Tim Meadows became a household name during his 1990s tenure on NBC-TV's “Saturday Night Live” thanks largely to the Ladies Man, his character who gave salacious love tips no one would follow unless they'd just downed a bottle of Corvoisier.
Since then, Meadows has popped up in a variety of films and TV shows, from “Walk Hard: The Dewey Cox Story” to ABC-TV's “The Goldbergs.” Next week, though, local fans can see him in person as he headlines five sets at Tacoma Comedy Club, from May 25 to 27; www.tacomacomedyclub.com for ticket info. Recently, we asked him to revisit some of his favorite roles.
Tacoma Weekly: The word on the street is that you used to show up in Tacoma from time to time. Do you have ties up here?
Tim Meadows: I'm familiar with the area, and I liked going up there. I had some friends that I would go up to see quite a bit. But I haven't been up there a few years now.
TW: Part of the reason I was really excited to talk to you is I've long felt you're one of the most underrated “SNL” cast members of all time. In that context, what are some of your most underrated bits that you thought might take off in a different way?
Meadows: One of my favorite things that I loved doing that never took off was this thing I did with Adam Sandler called Captain Jim and Pedro. I was watching late-night television one night, and I saw this movie on the Spanish-language station. There was a captain of this ship, and he was like the Spanish version of a Carey Grant. Then all of a sudden in came this other character that had on your stereotypical sombrero hat, a guy that you would find hanging out in Mexico in the '30s or something. I just thought, “How did these two characters get together in this movie?”
We started riffing about the possibilities of those guys and their lives together. The first time we did it, we did it with Kelsey Grammar. The story was that Captain Jim and Pedro were trying to fit into normal life after having been shipwrecked on an island, and they were applying for a job at Foot Locker.
TW: It's been a while, but I'm starting to remember that one, actually.
Meadows: If you get a chance, look it up. It was the weirdest, craziest sketch, and me and Sandler could hardly keep a straight face because we loved doing it so much.
TW: How surprised were you when Ladies Man caught on?
Meadows: I knew from the very moment we did it in read-through that it was gonna be, if not a popular character, a character that people would imitate. I wrote it with two other guys, Andrew Steele and Dennis McNicholas; and it was just a fun thing for three of us to do every three or four weeks. We tried not to burn out on it because we genuinely liked laughing at the character when we wrote it.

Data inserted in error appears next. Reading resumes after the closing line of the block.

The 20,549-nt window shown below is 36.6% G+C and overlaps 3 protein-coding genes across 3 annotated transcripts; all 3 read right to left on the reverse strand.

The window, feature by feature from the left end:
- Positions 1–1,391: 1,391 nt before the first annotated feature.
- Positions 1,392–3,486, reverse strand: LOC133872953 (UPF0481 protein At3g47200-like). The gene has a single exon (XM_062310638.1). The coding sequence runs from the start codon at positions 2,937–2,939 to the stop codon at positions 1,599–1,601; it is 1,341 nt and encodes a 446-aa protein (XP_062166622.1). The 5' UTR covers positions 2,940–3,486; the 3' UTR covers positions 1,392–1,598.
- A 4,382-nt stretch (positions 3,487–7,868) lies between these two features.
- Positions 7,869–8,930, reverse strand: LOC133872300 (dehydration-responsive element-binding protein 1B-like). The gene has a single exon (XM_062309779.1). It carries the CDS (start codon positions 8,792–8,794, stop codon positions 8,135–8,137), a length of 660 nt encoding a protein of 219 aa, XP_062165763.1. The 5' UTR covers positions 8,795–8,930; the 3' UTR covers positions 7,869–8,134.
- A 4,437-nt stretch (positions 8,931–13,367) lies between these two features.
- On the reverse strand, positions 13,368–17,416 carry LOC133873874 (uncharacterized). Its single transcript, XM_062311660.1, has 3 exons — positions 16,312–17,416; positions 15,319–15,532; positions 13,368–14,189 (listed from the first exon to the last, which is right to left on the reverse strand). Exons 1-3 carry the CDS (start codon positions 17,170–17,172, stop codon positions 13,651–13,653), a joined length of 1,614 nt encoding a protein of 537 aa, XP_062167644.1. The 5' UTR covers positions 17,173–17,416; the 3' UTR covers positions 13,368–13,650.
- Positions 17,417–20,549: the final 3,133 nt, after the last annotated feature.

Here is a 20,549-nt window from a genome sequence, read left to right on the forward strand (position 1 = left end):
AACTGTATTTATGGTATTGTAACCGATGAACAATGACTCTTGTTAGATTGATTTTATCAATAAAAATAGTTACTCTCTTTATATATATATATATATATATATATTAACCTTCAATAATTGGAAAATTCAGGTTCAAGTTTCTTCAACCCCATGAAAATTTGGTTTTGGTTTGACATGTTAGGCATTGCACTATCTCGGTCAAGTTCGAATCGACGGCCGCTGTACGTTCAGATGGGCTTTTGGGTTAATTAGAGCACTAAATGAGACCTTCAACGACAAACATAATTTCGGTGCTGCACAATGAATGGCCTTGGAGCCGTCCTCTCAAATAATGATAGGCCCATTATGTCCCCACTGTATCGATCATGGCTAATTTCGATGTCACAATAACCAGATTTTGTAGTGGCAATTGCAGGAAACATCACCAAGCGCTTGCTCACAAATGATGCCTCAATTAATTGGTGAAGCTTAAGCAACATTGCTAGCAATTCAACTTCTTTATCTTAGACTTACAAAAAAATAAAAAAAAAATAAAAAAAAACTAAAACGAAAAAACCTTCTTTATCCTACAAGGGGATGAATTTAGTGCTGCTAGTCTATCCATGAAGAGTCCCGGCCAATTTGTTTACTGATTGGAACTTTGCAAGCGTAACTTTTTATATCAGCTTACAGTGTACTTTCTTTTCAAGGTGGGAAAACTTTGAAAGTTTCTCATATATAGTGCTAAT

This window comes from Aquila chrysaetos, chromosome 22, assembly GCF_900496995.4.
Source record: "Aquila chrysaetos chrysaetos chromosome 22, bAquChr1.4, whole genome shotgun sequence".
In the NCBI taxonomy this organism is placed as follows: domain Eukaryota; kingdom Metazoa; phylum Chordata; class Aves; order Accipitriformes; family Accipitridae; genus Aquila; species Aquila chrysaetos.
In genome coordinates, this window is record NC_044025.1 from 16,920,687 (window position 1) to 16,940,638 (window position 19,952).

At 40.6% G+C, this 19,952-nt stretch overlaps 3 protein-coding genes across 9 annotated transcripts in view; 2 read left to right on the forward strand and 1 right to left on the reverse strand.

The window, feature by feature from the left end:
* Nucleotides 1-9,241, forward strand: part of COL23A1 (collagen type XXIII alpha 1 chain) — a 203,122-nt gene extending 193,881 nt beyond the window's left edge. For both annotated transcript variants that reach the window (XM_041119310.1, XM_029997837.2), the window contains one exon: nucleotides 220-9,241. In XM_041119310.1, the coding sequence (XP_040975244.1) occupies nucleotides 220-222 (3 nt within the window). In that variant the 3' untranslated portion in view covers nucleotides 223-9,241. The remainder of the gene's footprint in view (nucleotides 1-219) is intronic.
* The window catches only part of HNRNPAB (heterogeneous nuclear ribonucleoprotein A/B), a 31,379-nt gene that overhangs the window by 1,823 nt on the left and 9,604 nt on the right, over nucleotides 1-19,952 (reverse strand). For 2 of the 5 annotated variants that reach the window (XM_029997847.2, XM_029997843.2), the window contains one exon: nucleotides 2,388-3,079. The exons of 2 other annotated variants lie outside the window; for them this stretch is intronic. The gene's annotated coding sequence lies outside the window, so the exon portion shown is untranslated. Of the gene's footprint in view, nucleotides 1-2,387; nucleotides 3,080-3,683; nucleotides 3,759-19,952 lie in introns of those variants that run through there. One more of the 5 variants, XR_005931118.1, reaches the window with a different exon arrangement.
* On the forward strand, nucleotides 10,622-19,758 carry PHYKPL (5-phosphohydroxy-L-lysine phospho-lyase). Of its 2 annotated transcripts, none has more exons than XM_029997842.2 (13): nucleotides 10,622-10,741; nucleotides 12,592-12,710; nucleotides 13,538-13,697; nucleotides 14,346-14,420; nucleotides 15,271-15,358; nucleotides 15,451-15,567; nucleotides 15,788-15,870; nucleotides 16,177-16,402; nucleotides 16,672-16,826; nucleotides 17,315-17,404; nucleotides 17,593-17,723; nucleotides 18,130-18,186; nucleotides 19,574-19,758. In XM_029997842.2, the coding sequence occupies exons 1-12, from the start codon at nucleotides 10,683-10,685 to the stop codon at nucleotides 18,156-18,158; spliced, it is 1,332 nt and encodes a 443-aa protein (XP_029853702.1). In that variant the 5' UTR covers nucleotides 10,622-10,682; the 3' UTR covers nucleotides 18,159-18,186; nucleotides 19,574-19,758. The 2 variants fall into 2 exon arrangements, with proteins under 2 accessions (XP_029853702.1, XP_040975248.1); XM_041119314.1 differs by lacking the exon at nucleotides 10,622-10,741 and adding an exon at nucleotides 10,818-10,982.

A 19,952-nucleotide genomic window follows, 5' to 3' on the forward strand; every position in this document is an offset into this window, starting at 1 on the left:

TW: More recently, people see you on “Son of Zorn,” which is obviously one of the weirder shows on TV. Take me back to when you heard the pitch and how you got involved.
Meadows: Two of the producers were on the set of a movie I was shooting. They called my manager and asked if I'd be interested in doing this pilot presentation, which means that we would shoot a few scenes just to show what the animation and real life character would look like together. So I said sure I would do it.
I read the script and I thought it was pretty weird and interesting. It was fun to do it. In the beginning I felt like, as an actor, I didn't have a good grasp on what I was doing. Then I saw the pilot, and I realized that the more real we were, the funnier it was. Once we got that, we were good.
TW: What's your favorite aspect of making that show?
Meadows: My favorite aspect of that show was going into work every day and working with Cheryl Hines and Johnny Pemberton and this guy named Dan Lippert who is the stand-in for Zorn; and just working with the writers and the directors. I look forward to going into work every day – every day. I love Cheryl Hines especially.
TW: What else is coming up that you can tell fans about?
Meadows: I just shot a pilot for ABC for another TV show that's a spinoff of “The Goldbergs.” I'm waiting to see if there's gonna be another seasons for “Zorn.” I've got my fingers crossed on that. The pilot's called “Schooled,” and it's about the school where the Goldbergs' kids go to school. I play the principal, the same character from “The Goldbergs.”